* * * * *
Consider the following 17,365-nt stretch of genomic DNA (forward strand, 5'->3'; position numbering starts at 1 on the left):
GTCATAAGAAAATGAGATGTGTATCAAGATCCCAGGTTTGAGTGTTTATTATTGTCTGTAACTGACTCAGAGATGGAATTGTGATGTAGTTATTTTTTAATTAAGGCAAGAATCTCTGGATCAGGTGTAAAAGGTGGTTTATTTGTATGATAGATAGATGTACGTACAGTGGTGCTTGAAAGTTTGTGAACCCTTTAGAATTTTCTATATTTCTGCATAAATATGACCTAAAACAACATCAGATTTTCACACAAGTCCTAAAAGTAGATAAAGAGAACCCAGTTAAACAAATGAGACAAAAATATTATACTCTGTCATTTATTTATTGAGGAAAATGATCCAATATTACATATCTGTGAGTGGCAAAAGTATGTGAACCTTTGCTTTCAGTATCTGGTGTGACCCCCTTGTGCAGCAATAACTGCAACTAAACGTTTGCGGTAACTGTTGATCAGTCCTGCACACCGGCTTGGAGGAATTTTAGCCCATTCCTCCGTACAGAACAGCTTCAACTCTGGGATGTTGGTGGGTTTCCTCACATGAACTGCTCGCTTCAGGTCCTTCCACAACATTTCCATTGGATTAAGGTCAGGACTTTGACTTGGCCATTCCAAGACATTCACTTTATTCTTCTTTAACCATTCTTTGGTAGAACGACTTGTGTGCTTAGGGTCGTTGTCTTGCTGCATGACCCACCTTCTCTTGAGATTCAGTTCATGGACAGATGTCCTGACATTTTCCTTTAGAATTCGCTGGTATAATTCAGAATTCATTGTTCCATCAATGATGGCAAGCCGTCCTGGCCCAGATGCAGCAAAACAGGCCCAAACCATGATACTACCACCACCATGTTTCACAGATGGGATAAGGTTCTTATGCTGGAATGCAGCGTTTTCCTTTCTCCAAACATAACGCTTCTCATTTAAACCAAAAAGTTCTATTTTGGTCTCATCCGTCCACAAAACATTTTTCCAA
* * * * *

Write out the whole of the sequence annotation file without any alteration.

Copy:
Consider the following 17,365-nt stretch of genomic DNA (forward strand, 5'->3'; position numbering starts at 1 on the left):
GTCATAAGAAAATGAGATGTGTATCAAGATCCCAGGTTTGAGTGTTTATTATTGTCTGTAACTGACTCAGAGATGGAATTGTGATGTAGTTATTTTTTAATTAAGGCAAGAATCTCTGGATCAGGTGTAAAAGGTGGTTTATTTGTATGATAGATAGATGTACGTACAGTGGTGCTTGAAAGTTTGTGAACCCTTTAGAATTTTCTATATTTCTGCATAAATATGACCTAAAACAACATCAGATTTTCACACAAGTCCTAAAAGTAGATAAAGAGAACCCAGTTAAACAAATGAGACAAAAATATTATACTCTGTCATTTATTTATTGAGGAAAATGATCCAATATTACATATCTGTGAGTGGCAAAAGTATGTGAACCTTTGCTTTCAGTATCTGGTGTGACCCCCTTGTGCAGCAATAACTGCAACTAAACGTTTGCGGTAACTGTTGATCAGTCCTGCACACCGGCTTGGAGGAATTTTAGCCCATTCCTCCGTACAGAACAGCTTCAACTCTGGGATGTTGGTGGGTTTCCTCACATGAACTGCTCGCTTCAGGTCCTTCCACAACATTTCCATTGGATTAAGGTCAGGACTTTGACTTGGCCATTCCAAGACATTCACTTTATTCTTCTTTAACCATTCTTTGGTAGAACGACTTGTGTGCTTAGGGTCGTTGTCTTGCTGCATGACCCACCTTCTCTTGAGATTCAGTTCATGGACAGATGTCCTGACATTTTCCTTTAGAATTCGCTGGTATAATTCAGAATTCATTGTTCCATCAATGATGGCAAGCCGTCCTGGCCCAGATGCAGCAAAACAGGCCCAAACCATGATACTACCACCACCATGTTTCACAGATGGGATAAGGTTCTTATGCTGGAATGCAGCGTTTTCCTTTCTCCAAACATAACGCTTCTCATTTAAACCAAAAAGTTCTATTTTGGTCTCATCCGTCCACAAAACATTTTTCCAA